With a sociology degree with a concentration in Anthropology, you will be ready to undertake a variety of career choices. AUM’s Career Development Center helps you jumpstart your job search and use your network to expand your career options.
Is a Degree in Sociology with an Anthropology concentration right for me?
With this bachelor’s degree as your educational foundation, you have many career possibilities.
|Career/Job Title||Entry-level Education||Job Growth 2020-2030||Annual Median Salary|
|Archivist, Curator, and Museum Worker||Bachelor’s degree||19% (Much faster than average)||$50,120|
|Anthropologist||Master’s degree||7% (As fast as average)||$61,910|
Note: Salaries vary depending on several factors including your level of experience, education, training, demographics, and industry. Here is a sampling of the future job growth and salaries according to the U.S. Bureau of Labor Statistics.
College of Liberal Arts and Social Sciences
At AUM’s College of Liberal Arts and Social Sciences, you will have powerful learning experiences, working side by side with professors who have real-world experience.
Our academic departments include Communication and Theatre, Criminal Justice, Economics, English and Philosophy, Fine Arts, History and World Cultures, Political Science and Public Administration, Sociology, Anthropology and Social Work, and Army ROTC. To help you pay for college, you might qualify for one of our scholarships.
Official Name of the Anthropology Degree
Bachelor of Arts in Sociology with a Concentration in Anthropology
This degree requires students to meet on campus. Students in these courses enroll in a program to connect in a campus setting and to collaborate using a variety of technological and educational tools. Professors play an inspirational role in building relationships among teams and individuals in this setting. The criteria for many programs can only be met with In-Class coursework. Be sure to check with your advisor to understand the best route to take.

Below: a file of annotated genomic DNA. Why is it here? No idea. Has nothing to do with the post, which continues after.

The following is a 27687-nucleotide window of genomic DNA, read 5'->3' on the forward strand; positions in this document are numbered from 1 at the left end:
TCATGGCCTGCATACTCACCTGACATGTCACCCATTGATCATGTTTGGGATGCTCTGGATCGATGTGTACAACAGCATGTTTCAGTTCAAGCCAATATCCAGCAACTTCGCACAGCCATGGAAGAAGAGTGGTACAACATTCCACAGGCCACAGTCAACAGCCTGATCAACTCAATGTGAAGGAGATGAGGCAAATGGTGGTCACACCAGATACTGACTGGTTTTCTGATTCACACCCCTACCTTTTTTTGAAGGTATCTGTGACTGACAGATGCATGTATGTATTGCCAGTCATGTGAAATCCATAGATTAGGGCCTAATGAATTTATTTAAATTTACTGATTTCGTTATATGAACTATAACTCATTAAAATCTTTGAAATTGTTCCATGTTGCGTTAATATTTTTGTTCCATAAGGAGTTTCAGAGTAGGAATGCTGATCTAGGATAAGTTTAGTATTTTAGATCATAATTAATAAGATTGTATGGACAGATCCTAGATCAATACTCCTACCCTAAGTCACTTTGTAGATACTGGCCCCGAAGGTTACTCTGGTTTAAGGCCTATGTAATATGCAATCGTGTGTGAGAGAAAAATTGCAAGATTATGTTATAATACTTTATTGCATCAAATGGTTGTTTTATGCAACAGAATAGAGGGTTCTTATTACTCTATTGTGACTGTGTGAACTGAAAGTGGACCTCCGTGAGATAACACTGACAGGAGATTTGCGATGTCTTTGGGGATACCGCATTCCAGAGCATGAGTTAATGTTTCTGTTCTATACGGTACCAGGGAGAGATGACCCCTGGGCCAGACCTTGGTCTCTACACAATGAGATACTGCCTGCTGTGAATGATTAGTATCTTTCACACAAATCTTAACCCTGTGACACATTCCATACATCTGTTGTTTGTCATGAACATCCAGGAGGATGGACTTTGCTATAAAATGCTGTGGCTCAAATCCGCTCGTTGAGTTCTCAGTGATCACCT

To complete this degree concentration, you will need to complete courses in the university core, fine arts, and electives. Contact us for a current listing of courses required to complete this program.
The course listings below are only a few of the classes this concentration offers. For a full review of this program in detail, please see our official online catalog AND consult with an academic advisor.
|Course #||Course Name||Course Description|
|ANTH 3100||Biological Anthropology||Human evolution, evolutionary theory, natural selection, genetics, hominid origins and ancestry, and archaeological methods for recovery and interpretation of the fossil record. Emphasis is placed on the concept of adaptive fitness and variation in diverse physical environments.|
|ANTH 3300||Anthropology of Death and Dying||Examines cultural practices and ideas associated with death, including the dying process, rituals associated with grief, mourning, and burial, and ways of remembering the dead.|
|ANTH 2120||Archaeology||The history, principles and methods of investigating and reconstructing past cultures.|
|ANTH 3810||Language in Culture and Society||Examines the relationship between languages and their cultures and societies.|
|ANTH 3820||Historical Archaeology||Overview of methods and theories used by historical archaeologists. Emphasis on North American history from 15th to 20th|
|ANTH 4940||Field Archaeology||Active field participation using the techniques of excavation, site mapping, data recording, artifact recovery, and photography.|